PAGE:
Alabama Legislature Passes Bill To Chemically Castrate Those Convicted Of Sexual Offenses Against Children 13 And Under

The Alabama state legislature has sent a bill to Gov. Kay Ivey that proposes sex offenders convicted of abusing children age 13 and under be required to undergo chemical castration before leaving prison.

The bill, known as HB379, would require the individual to pay for the injection but that a person will not be denied parole because of inability to pay the cost of the treatment.

"Under existing law, a person convicted of a sex offense involving a child which constitutes a Class A or B felony is not eligible for parole. This bill would provide that a person convicted of a sex offense involving a person under the age of 13 years who is eligible for parole, as a condition of parole, shall be required to undergo chemical castration treatment in addition to any other penalty or condition prescribed by law," the bill reads.

The bill applies to convicted offenders over the age 21, State Representative Steve Hurst, the Republican who introduced the bill to the Legislature, told WIAT-TV.

If a criminal refuses to take the treatment "as a condition of parole" then it would be considered a parole violation and the individual would be ordered to return to jail.
The bill also lays out the definition for chemical castration, saying it is, "including, but not limited to, medroxyprogesterone acetate treatment or its chemical equivalent, that, among other things, reduces, inhibits, or blocks the production of testosterone, hormones, or other chemicals in a person's body." Medroxyprogesterone acetate is a female hormone commonly used in treatment of menopause or in birth control.
Chemical castration, unlike surgical castration, does not involve the surgical removal of genitals.
The use of the chemical castration method was first legalized in California in 1996 and used for the same purpose as the proposed Alabama law. Other states which have legalized the method include Florida and Texas, though it is uncertain how often the treatment is used.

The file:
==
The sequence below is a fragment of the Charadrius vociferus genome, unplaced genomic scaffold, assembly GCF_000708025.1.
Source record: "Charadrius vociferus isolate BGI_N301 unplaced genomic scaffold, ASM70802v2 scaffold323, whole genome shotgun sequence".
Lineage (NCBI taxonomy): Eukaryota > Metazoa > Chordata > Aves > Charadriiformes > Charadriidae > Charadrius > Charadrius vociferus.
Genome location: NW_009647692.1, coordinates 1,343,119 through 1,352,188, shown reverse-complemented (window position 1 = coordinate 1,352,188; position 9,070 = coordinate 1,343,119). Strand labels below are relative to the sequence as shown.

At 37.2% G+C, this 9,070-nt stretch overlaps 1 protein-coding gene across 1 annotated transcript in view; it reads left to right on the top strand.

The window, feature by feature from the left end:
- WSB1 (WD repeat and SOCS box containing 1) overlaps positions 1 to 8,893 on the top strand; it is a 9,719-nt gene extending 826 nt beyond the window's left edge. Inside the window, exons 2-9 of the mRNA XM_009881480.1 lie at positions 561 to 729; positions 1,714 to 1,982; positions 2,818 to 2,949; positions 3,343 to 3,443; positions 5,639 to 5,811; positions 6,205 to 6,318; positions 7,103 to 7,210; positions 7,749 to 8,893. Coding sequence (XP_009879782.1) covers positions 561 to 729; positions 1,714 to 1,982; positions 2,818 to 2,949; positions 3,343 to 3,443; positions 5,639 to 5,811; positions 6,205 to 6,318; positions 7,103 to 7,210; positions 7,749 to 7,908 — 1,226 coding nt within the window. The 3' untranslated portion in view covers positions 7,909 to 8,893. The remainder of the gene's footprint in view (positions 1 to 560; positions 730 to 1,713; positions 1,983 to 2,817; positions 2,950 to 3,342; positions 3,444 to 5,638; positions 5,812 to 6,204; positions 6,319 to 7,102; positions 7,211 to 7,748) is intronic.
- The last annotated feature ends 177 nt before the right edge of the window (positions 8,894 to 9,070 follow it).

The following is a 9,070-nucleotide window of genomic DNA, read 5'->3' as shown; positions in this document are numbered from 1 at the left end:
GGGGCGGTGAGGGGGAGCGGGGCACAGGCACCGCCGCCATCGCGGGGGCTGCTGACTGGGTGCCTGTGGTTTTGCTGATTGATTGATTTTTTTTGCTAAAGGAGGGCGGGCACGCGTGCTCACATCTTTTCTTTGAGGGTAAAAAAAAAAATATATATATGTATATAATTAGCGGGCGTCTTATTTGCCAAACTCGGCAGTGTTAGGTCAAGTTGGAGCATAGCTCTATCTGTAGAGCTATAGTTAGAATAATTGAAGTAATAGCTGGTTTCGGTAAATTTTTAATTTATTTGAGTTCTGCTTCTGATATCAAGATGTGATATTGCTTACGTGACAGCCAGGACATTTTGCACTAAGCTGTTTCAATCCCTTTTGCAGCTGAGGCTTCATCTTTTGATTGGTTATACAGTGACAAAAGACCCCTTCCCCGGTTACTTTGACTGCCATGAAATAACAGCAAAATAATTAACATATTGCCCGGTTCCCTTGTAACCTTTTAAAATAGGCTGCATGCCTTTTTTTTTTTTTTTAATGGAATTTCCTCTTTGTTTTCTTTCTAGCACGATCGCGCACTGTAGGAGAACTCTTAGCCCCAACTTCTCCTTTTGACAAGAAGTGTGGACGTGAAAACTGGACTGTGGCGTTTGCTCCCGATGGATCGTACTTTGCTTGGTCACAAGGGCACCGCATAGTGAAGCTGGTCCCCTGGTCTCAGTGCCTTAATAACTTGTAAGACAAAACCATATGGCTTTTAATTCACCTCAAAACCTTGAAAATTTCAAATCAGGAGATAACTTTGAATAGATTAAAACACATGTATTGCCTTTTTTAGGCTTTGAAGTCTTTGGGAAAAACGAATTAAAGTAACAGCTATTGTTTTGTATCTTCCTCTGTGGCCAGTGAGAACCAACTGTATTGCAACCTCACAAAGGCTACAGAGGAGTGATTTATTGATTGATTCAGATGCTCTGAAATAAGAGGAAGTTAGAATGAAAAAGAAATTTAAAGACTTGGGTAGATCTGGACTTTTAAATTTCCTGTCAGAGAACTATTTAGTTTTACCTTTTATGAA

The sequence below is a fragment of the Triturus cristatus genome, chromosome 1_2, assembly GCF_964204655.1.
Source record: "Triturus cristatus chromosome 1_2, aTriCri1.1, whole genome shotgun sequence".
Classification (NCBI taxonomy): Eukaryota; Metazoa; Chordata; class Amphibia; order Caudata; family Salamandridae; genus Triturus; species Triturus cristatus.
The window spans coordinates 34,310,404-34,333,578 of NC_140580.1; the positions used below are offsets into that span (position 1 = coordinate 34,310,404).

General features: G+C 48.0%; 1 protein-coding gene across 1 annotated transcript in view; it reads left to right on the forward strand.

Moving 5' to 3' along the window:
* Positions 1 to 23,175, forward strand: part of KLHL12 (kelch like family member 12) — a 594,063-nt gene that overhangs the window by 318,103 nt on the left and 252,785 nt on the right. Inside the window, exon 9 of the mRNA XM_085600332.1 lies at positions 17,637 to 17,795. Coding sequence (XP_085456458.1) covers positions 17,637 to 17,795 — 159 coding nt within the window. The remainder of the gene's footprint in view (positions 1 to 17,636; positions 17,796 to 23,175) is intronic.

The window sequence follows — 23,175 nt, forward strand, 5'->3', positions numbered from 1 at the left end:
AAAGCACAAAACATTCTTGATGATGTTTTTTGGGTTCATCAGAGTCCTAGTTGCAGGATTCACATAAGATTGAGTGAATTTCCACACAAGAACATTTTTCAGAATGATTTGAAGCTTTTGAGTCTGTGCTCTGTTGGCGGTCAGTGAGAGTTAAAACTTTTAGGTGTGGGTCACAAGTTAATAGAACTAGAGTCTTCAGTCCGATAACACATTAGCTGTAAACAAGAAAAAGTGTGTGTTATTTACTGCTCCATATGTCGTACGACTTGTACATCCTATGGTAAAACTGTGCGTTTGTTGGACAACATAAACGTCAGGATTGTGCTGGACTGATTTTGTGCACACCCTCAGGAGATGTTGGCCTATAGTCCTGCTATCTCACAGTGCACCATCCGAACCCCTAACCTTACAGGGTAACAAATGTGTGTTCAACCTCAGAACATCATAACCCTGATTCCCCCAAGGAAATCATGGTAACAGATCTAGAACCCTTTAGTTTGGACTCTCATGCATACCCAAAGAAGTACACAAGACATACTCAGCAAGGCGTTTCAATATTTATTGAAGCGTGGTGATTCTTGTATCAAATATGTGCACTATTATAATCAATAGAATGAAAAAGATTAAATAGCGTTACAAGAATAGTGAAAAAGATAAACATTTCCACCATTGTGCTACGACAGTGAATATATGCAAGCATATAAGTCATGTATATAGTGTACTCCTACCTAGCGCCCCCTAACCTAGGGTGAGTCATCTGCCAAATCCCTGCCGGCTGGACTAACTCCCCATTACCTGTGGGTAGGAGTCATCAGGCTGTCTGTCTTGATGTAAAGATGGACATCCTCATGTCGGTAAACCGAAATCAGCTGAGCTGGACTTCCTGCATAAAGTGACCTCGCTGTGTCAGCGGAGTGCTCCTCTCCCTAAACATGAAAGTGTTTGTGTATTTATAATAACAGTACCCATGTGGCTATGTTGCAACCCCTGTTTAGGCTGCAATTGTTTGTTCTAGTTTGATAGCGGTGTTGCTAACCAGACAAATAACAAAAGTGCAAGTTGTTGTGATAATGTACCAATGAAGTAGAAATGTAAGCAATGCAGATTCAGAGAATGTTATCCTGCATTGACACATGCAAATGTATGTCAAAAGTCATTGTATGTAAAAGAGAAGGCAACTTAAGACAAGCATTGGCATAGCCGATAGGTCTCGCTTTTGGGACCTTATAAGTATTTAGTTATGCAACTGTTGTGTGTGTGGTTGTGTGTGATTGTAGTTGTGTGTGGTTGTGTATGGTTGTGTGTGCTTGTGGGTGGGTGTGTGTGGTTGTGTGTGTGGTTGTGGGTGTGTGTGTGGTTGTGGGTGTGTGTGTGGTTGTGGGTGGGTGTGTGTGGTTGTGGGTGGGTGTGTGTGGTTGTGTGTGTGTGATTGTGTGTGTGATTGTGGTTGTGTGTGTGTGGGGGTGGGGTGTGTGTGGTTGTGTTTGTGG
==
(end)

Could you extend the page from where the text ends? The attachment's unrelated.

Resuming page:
Attorney Raymond Johnson told CBS 42 that he expects the law to be challenged in court via the Eighth Amendment. "They're going to claim that it is cruel and unusual punishment for someone who has served their time and for the rest of their life have to be castrated."
However, Hurst told WIAT-TV that he feels the punishment should fit the crime committed by the offenders.
"They have marked this child for life and the punishment should fit the crime," Hurst said.
"I had people call me in the past when I introduced it and said, 'don't you think this is inhumane?' I asked them what's more inhumane than when you take a little infant child, and you sexually molest that infant child when the child cannot defend themselves or get away, and they have to go through all the things they have to go through. If you want to talk about inhumane — that's inhumane," Hurst said, adding that he hopes the bill will make offenders think twice about their actions, knowing what could happen if they are convicted.
"If we do something of this nature, it would deter something like this happening again in Alabama and maybe reduce the numbers," he said.
It is unknown if Ivey will sign the bill into law, though it was presented to her on May 31. If the law is enacted, it will go into effect on the first day of the third month after it is signed into law.
Alabama state capitol
The Alabama State Capitol stands on May 15, 2019 in Montgomery, Alabama. Today Alabama Gov. Kay Ivey signed a near-total ban on abortion into state law. Getty/Julie Bennett